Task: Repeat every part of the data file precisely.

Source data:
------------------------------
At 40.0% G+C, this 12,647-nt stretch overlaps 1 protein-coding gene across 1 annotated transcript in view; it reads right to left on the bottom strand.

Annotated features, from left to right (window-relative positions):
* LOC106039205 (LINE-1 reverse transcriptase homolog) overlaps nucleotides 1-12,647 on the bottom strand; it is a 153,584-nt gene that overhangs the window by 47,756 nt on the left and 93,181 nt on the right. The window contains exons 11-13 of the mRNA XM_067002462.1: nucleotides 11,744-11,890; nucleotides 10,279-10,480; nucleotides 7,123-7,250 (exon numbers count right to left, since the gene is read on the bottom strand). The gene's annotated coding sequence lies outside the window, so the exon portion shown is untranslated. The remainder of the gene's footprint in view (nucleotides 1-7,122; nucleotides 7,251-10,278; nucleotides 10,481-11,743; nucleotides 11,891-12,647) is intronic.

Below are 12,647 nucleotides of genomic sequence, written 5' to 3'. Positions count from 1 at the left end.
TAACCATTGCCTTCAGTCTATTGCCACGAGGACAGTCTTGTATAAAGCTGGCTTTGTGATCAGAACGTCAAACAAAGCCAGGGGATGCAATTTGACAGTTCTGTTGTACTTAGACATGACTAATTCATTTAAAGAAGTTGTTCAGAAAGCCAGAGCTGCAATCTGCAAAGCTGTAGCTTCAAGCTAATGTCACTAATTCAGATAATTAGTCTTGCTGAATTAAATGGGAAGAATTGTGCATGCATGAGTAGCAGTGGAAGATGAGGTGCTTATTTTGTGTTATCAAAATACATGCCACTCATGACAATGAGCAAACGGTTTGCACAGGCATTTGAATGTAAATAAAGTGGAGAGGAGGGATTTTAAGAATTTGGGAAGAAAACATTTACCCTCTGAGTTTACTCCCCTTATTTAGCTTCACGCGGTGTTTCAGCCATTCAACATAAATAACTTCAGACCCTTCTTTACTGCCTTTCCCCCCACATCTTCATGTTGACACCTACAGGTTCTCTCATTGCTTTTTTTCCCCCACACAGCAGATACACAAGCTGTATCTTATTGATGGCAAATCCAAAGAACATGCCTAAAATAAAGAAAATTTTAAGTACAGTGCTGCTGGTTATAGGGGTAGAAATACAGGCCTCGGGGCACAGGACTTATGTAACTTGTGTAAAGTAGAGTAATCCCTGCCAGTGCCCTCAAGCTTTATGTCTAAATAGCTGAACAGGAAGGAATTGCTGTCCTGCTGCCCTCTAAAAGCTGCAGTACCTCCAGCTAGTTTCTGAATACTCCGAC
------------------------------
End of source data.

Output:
At 40.0% G+C, this 12,647-nt stretch overlaps 1 protein-coding gene across 1 annotated transcript in view; it reads right to left on the bottom strand.

Annotated features, from left to right (window-relative positions):
* LOC106039205 (LINE-1 reverse transcriptase homolog) overlaps nucleotides 1-12,647 on the bottom strand; it is a 153,584-nt gene that overhangs the window by 47,756 nt on the left and 93,181 nt on the right. The window contains exons 11-13 of the mRNA XM_067002462.1: nucleotides 11,744-11,890; nucleotides 10,279-10,480; nucleotides 7,123-7,250 (exon numbers count right to left, since the gene is read on the bottom strand). The gene's annotated coding sequence lies outside the window, so the exon portion shown is untranslated. The remainder of the gene's footprint in view (nucleotides 1-7,122; nucleotides 7,251-10,278; nucleotides 10,481-11,743; nucleotides 11,891-12,647) is intronic.

Below are 12,647 nucleotides of genomic sequence, written 5' to 3'. Positions count from 1 at the left end.
TAACCATTGCCTTCAGTCTATTGCCACGAGGACAGTCTTGTATAAAGCTGGCTTTGTGATCAGAACGTCAAACAAAGCCAGGGGATGCAATTTGACAGTTCTGTTGTACTTAGACATGACTAATTCATTTAAAGAAGTTGTTCAGAAAGCCAGAGCTGCAATCTGCAAAGCTGTAGCTTCAAGCTAATGTCACTAATTCAGATAATTAGTCTTGCTGAATTAAATGGGAAGAATTGTGCATGCATGAGTAGCAGTGGAAGATGAGGTGCTTATTTTGTGTTATCAAAATACATGCCACTCATGACAATGAGCAAACGGTTTGCACAGGCATTTGAATGTAAATAAAGTGGAGAGGAGGGATTTTAAGAATTTGGGAAGAAAACATTTACCCTCTGAGTTTACTCCCCTTATTTAGCTTCACGCGGTGTTTCAGCCATTCAACATAAATAACTTCAGACCCTTCTTTACTGCCTTTCCCCCCACATCTTCATGTTGACACCTACAGGTTCTCTCATTGCTTTTTTTCCCCCACACAGCAGATACACAAGCTGTATCTTATTGATGGCAAATCCAAAGAACATGCCTAAAATAAAGAAAATTTTAAGTACAGTGCTGCTGGTTATAGGGGTAGAAATACAGGCCTCGGGGCACAGGACTTATGTAACTTGTGTAAAGTAGAGTAATCCCTGCCAGTGCCCTCAAGCTTTATGTCTAAATAGCTGAACAGGAAGGAATTGCTGTCCTGCTGCCCTCTAAAAGCTGCAGTACCTCCAGCTAGTTTCTGAATACTCCGAC